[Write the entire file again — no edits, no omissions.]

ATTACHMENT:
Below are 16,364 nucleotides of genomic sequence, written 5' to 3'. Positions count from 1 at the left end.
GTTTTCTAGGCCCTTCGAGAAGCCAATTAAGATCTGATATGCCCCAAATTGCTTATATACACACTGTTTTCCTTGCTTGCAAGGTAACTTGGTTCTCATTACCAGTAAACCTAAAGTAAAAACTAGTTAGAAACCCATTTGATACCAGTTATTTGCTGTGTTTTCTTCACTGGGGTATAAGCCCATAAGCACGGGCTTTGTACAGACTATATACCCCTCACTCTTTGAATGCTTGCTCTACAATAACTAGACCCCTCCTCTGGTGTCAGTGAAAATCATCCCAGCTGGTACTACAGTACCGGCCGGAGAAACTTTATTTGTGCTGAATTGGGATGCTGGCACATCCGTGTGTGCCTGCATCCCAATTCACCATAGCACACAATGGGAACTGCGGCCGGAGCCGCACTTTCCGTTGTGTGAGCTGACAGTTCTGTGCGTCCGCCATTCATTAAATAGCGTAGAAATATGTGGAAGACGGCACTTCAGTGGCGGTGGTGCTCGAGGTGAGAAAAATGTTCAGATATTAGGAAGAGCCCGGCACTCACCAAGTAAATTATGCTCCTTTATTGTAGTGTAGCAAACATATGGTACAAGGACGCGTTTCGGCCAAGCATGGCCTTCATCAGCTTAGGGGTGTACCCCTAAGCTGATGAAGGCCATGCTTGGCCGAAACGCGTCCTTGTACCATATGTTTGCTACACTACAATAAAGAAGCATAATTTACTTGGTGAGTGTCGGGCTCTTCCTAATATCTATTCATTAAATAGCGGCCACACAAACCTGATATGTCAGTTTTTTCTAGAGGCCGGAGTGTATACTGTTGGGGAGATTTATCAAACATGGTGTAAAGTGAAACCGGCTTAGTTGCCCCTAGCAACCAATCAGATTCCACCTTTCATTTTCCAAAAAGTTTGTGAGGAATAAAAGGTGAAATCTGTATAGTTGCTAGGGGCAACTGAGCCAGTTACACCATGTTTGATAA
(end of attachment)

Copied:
Below are 16,364 nucleotides of genomic sequence, written 5' to 3'. Positions count from 1 at the left end.
GTTTTCTAGGCCCTTCGAGAAGCCAATTAAGATCTGATATGCCCCAAATTGCTTATATACACACTGTTTTCCTTGCTTGCAAGGTAACTTGGTTCTCATTACCAGTAAACCTAAAGTAAAAACTAGTTAGAAACCCATTTGATACCAGTTATTTGCTGTGTTTTCTTCACTGGGGTATAAGCCCATAAGCACGGGCTTTGTACAGACTATATACCCCTCACTCTTTGAATGCTTGCTCTACAATAACTAGACCCCTCCTCTGGTGTCAGTGAAAATCATCCCAGCTGGTACTACAGTACCGGCCGGAGAAACTTTATTTGTGCTGAATTGGGATGCTGGCACATCCGTGTGTGCCTGCATCCCAATTCACCATAGCACACAATGGGAACTGCGGCCGGAGCCGCACTTTCCGTTGTGTGAGCTGACAGTTCTGTGCGTCCGCCATTCATTAAATAGCGTAGAAATATGTGGAAGACGGCACTTCAGTGGCGGTGGTGCTCGAGGTGAGAAAAATGTTCAGATATTAGGAAGAGCCCGGCACTCACCAAGTAAATTATGCTCCTTTATTGTAGTGTAGCAAACATATGGTACAAGGACGCGTTTCGGCCAAGCATGGCCTTCATCAGCTTAGGGGTGTACCCCTAAGCTGATGAAGGCCATGCTTGGCCGAAACGCGTCCTTGTACCATATGTTTGCTACACTACAATAAAGAAGCATAATTTACTTGGTGAGTGTCGGGCTCTTCCTAATATCTATTCATTAAATAGCGGCCACACAAACCTGATATGTCAGTTTTTTCTAGAGGCCGGAGTGTATACTGTTGGGGAGATTTATCAAACATGGTGTAAAGTGAAACCGGCTTAGTTGCCCCTAGCAACCAATCAGATTCCACCTTTCATTTTCCAAAAAGTTTGTGAGGAATAAAAGGTGAAATCTGTATAGTTGCTAGGGGCAACTGAGCCAGTTACACCATGTTTGATAA